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Amec pulls out of PRIME

AMEC HAS pulled out of the Department of Social Security's £4bn PRIME property redevelopment project, the largest private finance initiative scheme to be let, it emerged this week.

The contractor was part of the PPM consortium which has now agreed final terms for the refurbishment and management of almost all of the DSS's property estate. Its decision came just before the deal went through.

Amec is refusing to say exactly why it withdrew after such a lengthy bid process, other than that its planned involvement failed to justify the size of equity investment demanded by other consortium members.

It is thought Amec invested heavily in the bidding process. Last year Amec's interim results statement expressed hopes that it would soon recoup some of the £3M spent on negotiating PFI deals, including PRIME, in the first half of last year.

An Amec spokesman would only say of the PRIME withdrawl: 'We decided we could not get what we wanted out of it.'

PPM's remaining members are merchant bank Goldman Sachs, property investment fund Whitehall Street Real Estate, real estate investment and management company Vines Management, consultant Symonds Group, facilities manager Compass Management & Leasing, and property consultant Richard Ellis.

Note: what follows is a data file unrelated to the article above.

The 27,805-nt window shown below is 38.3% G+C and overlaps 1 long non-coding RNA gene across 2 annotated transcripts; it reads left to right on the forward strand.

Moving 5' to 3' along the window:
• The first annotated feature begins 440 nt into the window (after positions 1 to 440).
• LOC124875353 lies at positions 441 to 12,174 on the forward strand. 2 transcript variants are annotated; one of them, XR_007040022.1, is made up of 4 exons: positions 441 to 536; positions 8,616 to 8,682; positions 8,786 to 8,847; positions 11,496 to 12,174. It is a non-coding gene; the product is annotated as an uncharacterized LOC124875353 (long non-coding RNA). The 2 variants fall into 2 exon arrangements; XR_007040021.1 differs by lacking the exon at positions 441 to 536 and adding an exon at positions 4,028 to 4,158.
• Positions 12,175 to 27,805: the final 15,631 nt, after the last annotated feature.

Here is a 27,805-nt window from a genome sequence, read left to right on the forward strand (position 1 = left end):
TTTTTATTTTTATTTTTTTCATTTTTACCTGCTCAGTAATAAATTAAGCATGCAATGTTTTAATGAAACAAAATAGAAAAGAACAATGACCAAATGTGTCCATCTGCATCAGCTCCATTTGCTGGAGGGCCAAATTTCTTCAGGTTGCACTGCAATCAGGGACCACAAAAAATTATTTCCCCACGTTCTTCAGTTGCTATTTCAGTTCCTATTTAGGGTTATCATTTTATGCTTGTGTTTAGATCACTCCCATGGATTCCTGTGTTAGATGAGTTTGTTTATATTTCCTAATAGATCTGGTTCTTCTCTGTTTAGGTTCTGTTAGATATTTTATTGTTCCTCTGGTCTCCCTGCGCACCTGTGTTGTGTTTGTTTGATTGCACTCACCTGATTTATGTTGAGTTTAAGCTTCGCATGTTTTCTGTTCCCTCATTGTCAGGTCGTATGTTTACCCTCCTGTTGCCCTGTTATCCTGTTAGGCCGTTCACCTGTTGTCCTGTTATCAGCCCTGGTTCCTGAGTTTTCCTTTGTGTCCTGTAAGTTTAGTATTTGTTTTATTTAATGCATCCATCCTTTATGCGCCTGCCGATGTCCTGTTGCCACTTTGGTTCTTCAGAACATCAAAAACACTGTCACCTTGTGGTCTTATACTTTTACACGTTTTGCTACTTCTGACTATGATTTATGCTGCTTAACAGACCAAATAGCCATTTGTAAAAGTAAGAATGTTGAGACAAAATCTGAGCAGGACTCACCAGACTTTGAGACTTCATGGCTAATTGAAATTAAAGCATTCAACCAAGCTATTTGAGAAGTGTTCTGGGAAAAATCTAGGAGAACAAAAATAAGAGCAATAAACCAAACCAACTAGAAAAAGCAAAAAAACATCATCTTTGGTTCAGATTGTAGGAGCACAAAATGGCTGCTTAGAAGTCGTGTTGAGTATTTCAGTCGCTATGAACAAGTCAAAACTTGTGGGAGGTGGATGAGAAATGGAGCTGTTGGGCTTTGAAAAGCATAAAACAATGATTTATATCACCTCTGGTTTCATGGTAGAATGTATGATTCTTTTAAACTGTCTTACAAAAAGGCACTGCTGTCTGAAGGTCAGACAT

Amec claimed the split with PPM was amicable and that its relationship with PPM remained 'exceptionally good'. 'We remain in contact and in discussions with them,' said the spokesman, adding that it would now be able to bid for some of the refurbishment contracts as a subcontractor to the consortium.

The vast project includes an estimated £41M in annual maintenance work and £85M a year of facilities management contracts.

Amec is still preferred bidder for the £150M redevelopment of DSS buildings in Newcastle under a separate arrangement, although negotiations on this project have been under way since June 1996.

PRIME would have given the contractor access to work on the whole of the DSS estate.

This is not the first time Amec has split with PFI consortium partners. In August 1994 the consortium it had formed with Wimpey and prison management firm Mancare disintegrated after Mancare was ordered to pull out.

Since the PRIME deal was signed just before Christmas, PPM has only released sketchy details of the terms agreed. It was unavailable to comment this week on Amec's departure.

Sources close to the project say the consortium is not expected formally to conclude the concession deal until March as it is still mobilising resources. But terms of the deal are thought to have been approved by PPM's bankers.

It is understood that the consortium wants to finance the project with a bond issue, although details have still to be firmed up.

PRIME involves the transfer of around 700 buildings ranging from benefit offices and large administration centres to PPM under a 20 year concession. In return PPM has to supply and maintain accommodation to agreed standards and sell off surplus property. The DSS had initially offered guarantees to occupy 60% of the office space with options on a further 30%.

The deal is complicated by the fact that the DSS's estate is a collection of buildings in different, often poor states of repair. Some 20% were built before 1960 while only 25% were built after 1980.

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